May 29, 2013

Pinellas schools want to add extra tutoring next year

By Anastasia Dawson, The Tampa Tribune, 4/6/2013

While they continue recruiting academically struggling students for their new summer tutoring program, Pinellas County Schools officials are also making plans to offer follow-up help next school year.

Superintendent Michael Grego unveiled a new plan Tuesday during a joint meeting with School Board members, County Commissioners and members of the Juvenile Welfare Board that would keep students working on their “problem areas” every day after school.

The “Promise Time” program will add an extra 60 to 90 minutes to a struggling student’s day for one-on-one tutoring with teachers. Teachers will make sure targeted students, identified by test scores and overall school performance, not only keep up with their required coursework but also explore other interests. Students will be encouraged to join drama clubs, plant gardens, join book studies and listen to guest speakers. “We can no longer afford, socially and academically, to just let these children go wherever,” Grego said. “We’re going to fight like heck to reduce learning regression, especially in impoverished areas, and we need total community support to do it.”

Next year, “Promise Time” will be offered at 22 elementary schools and six middle schools that scored C’s or lower on the Florida Comprehensive Assessment Test. At least 80 percent of students at the targeted schools receive free or reduced-price lunches. “It’s no secret that our students’ achievement gap and poverty are the two biggest issues facing our community,” County Commission Chairman Ken Welch said. “I would love to see this program expand, and I love the idea to almost create year-round school, though my fourth-grader probably would disagree with me.”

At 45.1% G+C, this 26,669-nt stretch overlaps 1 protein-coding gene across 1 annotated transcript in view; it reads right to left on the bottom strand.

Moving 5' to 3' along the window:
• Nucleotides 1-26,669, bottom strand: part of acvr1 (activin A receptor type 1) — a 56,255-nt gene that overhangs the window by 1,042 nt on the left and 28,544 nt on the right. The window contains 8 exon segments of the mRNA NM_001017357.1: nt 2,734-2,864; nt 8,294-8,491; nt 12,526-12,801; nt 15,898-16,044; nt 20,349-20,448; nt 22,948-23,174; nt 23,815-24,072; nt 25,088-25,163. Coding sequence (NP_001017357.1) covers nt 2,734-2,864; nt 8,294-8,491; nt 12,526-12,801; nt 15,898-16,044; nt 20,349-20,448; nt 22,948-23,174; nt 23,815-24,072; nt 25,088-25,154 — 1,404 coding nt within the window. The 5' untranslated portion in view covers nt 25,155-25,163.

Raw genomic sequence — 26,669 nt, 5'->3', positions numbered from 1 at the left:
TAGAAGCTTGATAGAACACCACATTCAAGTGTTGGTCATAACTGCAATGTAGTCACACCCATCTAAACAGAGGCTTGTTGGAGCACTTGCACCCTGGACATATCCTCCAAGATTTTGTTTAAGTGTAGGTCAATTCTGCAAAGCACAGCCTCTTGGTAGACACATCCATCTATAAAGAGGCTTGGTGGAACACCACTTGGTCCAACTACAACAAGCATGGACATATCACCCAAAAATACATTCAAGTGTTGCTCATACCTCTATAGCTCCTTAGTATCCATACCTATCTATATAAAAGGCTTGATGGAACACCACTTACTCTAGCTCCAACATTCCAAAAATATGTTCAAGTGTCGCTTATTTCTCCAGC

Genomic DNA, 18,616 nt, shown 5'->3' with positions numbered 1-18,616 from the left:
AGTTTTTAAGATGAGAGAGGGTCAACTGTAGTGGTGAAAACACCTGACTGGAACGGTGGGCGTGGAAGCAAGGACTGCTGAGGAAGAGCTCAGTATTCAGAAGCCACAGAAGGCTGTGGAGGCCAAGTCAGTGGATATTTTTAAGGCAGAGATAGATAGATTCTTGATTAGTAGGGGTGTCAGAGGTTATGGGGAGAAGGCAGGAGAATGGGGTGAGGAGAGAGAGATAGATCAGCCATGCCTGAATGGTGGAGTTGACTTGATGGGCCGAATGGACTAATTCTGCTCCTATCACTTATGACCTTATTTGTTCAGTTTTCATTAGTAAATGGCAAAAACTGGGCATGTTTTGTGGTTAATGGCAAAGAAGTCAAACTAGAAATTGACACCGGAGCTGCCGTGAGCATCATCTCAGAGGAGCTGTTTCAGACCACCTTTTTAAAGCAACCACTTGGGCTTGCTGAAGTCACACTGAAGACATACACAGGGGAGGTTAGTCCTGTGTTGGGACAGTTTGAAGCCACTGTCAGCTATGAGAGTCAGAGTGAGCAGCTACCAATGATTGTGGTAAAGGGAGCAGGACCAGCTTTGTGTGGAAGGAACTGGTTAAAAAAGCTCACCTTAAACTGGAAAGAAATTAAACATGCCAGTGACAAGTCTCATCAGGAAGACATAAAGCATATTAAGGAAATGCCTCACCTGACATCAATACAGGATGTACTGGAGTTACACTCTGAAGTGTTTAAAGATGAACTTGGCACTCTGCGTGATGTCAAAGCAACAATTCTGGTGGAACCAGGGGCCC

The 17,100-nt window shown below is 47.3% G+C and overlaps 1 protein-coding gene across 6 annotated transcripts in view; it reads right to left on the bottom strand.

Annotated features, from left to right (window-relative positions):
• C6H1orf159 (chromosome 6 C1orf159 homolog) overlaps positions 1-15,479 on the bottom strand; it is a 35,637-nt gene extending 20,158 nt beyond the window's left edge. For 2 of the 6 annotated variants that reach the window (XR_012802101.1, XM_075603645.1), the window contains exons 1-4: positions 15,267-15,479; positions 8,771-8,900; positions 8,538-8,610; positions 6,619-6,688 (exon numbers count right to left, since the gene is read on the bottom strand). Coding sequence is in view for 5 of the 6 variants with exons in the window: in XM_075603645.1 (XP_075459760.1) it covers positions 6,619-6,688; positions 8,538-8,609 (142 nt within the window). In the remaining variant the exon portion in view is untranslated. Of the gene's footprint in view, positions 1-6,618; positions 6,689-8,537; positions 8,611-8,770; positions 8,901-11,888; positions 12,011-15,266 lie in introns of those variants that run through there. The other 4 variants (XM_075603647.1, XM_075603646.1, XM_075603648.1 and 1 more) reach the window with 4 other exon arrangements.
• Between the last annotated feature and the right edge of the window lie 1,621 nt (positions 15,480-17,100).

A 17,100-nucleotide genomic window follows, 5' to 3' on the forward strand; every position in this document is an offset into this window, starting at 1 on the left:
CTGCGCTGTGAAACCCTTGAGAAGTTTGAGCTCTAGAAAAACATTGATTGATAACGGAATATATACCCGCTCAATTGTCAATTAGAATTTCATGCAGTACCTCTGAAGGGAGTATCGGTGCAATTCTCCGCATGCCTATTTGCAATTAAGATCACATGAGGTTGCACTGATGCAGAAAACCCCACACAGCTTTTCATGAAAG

School district officials are still working out the details of the six-week Summer Bridge program, slated to begin June 17, though Grego did offer a few specifics Tuesday.

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Filed under: Academic Learning Centers,K-8

May 22, 2013

Lehigh students tutor inmates for Lehigh Prison Project

By Brown and White Staff,, on 4/4/13

Once a week, Lehigh students Jordyn Zoul, ’16, and Kasia Kanczewski, ’15, enter the Northampton County Prison in Easton and are escorted through strict security checkpoints and several large metal doors, each which requires separate guards to enter. Next, they’re led to classrooms downstairs and meet with a teacher and several inmates who they will be tutoring for as a part of Lehigh’s Prison Project.

The Dialogue Center has been running the program since the center was established in 2008. The program aims to help inmates pass their General Education Development tests, also known as GEDs, which show that they have at least a high school level educational proficiency. Students like Zoul and Kanczewski work with Lehigh’s program to tutor prisoners working towards this goal.

The program was started by professor of religion studies and university chaplain, Lloyd Steffen. “It has become our flagship program in the Dialogue Center,” said Steffen, as both the program and the center opened at the same time. Steffen was teaching a course at the time called “Practical Justice,” in which students were required to work with the idea of “practical experience justice.” They had to tutor at Fountain Hill School where 80 percent of the students belong to families below the poverty line.

Along with this practice, they worked with other community problems, including what would become the Lehigh Prison Project. Since then, about 28 students per semester have been involved in the program. “Because of limited capacity at the prison, we cannot accommodate all who want to participate,” Steffen said.